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Discovery offers hope for anti-cancer therapy
Immunoglobulin E (IgE) antibodies are created when the immune system overreacts to an allergen.

Immunoglobulin E antibodies could fight cancer in humans and dogs

Antibodies that are produced in response to allergens could offer hope for a new anti-cancer therapy in dogs and humans, scientists have said.

Immunoglobulin E (IgE) antibodies are created when the immune system overreacts to an allergen, such as pollen. However, their original purpose is to repel harmful external substances.  

A team of international scientists have now developed a ‘canine IgE’ that targets the EGFR growth factor in cancerous tumours. In-vitro studies found that, in more than 60 per cent of cases, the tumour was destroyed by IgE antibodies.

IgE antibodies build a ‘bridge’ between EGFR on cancer cells and inflammatory cells, which releases tumour necrosis factors.

The study, published in the Journal of Allergy and Clinical Immunology, offers hope for humans too, as canine and human EGFR are a 92 per cent match.

Lead author Erika Jensen-Jarolim said: "We can therefore hope that we have made an important contribution towards developing a new form of immunotherapy against cancerous tumours.

"A subsequent clinical trial will be conducted in canine patients to validate the results in an international joint initiative before moving to human trials.”

Image © M. Bernkopf/Vetmeduni Vienna

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Celebrity chefs urge public to get baking to support Cats Protection fundraiser

News Story 1
 In support of Cats Protection's Pawsome Afternoon Tea fundraiser, Masterchef winner Tim Anderson and Great British Bake Off star Kim-Joy have shared biscuit recipes to help keen bakers raise money for needy cats across April.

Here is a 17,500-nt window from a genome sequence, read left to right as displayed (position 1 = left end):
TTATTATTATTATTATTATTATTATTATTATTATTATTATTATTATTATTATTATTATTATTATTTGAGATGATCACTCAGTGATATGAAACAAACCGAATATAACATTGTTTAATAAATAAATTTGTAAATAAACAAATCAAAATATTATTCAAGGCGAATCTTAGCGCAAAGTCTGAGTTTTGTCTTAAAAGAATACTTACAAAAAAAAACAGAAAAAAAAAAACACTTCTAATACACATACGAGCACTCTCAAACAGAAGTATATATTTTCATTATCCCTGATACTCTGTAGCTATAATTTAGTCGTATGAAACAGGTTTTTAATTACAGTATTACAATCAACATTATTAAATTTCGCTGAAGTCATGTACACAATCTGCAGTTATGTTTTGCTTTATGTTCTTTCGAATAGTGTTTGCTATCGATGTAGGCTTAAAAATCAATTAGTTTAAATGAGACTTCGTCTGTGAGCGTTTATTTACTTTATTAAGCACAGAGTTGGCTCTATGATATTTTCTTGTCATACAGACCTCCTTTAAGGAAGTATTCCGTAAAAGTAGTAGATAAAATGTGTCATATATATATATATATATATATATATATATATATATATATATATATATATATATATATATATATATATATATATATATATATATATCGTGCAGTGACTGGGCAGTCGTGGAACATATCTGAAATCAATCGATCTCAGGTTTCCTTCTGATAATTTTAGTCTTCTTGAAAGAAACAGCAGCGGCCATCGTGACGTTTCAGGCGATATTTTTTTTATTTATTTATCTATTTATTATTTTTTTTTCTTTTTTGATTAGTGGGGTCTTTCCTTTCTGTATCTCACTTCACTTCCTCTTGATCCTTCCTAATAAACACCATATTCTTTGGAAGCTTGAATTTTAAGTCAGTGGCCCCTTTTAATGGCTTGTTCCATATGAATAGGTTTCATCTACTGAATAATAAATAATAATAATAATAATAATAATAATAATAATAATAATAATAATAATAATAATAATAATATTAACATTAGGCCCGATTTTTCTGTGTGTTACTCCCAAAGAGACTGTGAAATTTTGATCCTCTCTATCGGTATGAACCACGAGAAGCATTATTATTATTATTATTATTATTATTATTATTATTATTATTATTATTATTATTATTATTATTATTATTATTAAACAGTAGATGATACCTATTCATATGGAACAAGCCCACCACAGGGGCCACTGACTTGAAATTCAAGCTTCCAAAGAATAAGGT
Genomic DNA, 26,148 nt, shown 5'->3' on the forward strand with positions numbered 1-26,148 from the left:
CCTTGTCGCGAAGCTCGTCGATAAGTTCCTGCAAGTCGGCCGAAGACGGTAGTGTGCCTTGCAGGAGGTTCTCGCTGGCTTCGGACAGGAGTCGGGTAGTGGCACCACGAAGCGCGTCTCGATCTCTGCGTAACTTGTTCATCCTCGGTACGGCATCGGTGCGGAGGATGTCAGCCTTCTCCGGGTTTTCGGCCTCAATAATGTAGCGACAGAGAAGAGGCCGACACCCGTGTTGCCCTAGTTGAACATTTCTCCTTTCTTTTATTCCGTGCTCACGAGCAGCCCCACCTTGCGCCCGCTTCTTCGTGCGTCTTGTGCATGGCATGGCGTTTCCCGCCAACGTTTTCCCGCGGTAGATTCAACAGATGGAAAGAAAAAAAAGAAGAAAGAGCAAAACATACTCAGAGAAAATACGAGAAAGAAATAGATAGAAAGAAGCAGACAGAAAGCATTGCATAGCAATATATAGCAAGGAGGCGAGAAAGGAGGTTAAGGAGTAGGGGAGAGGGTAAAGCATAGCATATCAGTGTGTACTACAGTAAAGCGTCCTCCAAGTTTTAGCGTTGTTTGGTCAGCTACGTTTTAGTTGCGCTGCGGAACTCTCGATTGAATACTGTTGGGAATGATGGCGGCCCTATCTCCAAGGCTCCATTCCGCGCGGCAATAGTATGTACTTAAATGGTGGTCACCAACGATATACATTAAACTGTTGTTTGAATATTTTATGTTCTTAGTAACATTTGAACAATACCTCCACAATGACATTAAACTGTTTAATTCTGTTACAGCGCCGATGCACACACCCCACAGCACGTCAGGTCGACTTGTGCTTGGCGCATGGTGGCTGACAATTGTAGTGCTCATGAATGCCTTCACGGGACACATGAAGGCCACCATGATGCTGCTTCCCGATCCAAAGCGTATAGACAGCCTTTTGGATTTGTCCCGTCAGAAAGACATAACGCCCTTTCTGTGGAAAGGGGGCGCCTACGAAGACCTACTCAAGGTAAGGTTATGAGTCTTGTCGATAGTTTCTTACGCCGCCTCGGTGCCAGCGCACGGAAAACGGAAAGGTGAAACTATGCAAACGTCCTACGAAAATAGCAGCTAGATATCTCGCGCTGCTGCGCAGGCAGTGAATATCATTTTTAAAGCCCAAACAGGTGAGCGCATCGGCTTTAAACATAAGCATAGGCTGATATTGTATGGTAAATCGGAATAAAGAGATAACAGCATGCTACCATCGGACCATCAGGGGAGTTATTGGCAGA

The celebrity chefs are both cat owners and have said that they hope this fundraiser will help to raise awareness of cats in need and the importance of adopting a cat, rather than buying one.

This is the fourth year Cats Protection has run its Pawsome Afternoon Tea campaign, which encourages people to hold tea parties, bake sales and fundraising events to help raise money for the charity.

To view the recipes and other fundraising resources please visit the Cats Protection website. 

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News Shorts
BEVA offering free membership to vet students

The British Equine Veterinary Association (BEVA) is offering free membership to veterinary students. As part of a new initiative with the aim of encouraging more veterinary professionals into equine practice.

According to BEVA, less than one in ten veterinary students choose to work in equine practice. The association hopes that this initiative will provide insight into the field and the benefits of a career in equine medicine.

Benefits of membership include:
▪ access to a network of nearly 3,000 members
▪ special student rates to attend BEVA Congress
▪ online access to BEVA's Equine Veterinary Education (EVE) journal
▪ free access to the association's online learning platform
▪ free access to BEVA's practical veterinary apps
▪ exclusive discounts on a range of things from cinema tickets to grocery shopping.

BEVA will be releasing a series of short videos over the next few months from BEVA Council members, explaining what inspired them to work in equine practice.

Image (c) BEVA.